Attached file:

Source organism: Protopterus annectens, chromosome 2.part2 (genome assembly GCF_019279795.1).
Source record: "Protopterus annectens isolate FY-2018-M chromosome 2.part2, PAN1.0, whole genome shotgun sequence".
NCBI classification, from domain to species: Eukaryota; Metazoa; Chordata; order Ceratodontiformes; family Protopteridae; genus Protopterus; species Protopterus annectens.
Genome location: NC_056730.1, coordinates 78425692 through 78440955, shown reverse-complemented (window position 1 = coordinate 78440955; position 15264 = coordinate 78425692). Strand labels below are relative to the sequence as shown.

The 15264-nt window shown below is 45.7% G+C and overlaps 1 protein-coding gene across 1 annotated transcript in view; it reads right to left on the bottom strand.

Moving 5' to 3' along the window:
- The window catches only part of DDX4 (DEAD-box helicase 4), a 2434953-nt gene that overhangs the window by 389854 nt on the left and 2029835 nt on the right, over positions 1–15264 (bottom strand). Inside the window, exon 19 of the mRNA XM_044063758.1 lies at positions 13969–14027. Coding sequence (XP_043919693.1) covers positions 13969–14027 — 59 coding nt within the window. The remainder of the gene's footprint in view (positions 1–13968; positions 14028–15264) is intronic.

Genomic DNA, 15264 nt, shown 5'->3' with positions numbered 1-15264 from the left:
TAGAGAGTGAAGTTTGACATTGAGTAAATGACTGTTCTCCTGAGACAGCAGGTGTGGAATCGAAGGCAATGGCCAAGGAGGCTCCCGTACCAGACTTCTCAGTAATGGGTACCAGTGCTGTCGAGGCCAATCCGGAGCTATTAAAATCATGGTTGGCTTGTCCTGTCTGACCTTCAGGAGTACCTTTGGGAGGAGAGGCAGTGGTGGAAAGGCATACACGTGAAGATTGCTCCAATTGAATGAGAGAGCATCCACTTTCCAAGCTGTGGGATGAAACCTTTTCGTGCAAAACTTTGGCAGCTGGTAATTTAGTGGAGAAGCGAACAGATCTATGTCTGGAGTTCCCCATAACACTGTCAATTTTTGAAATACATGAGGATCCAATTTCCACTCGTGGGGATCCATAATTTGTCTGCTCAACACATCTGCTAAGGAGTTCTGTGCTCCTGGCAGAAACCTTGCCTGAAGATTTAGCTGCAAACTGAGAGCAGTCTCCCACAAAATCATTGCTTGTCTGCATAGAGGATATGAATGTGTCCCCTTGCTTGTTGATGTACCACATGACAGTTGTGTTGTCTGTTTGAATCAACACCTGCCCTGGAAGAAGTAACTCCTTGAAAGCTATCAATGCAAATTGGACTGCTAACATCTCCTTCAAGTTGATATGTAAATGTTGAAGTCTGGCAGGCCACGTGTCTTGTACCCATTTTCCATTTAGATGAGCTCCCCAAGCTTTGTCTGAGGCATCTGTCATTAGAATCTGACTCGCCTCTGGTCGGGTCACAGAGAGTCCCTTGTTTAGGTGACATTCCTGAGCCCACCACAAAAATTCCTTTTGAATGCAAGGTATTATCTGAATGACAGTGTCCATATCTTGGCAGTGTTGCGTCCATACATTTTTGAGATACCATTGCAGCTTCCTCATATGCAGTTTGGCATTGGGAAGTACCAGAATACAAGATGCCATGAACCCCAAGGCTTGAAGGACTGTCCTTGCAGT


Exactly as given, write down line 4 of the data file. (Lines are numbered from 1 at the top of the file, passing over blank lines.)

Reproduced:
Genome location: NC_056730.1, coordinates 78425692 through 78440955, shown reverse-complemented (window position 1 = coordinate 78440955; position 15264 = coordinate 78425692). Strand labels below are relative to the sequence as shown.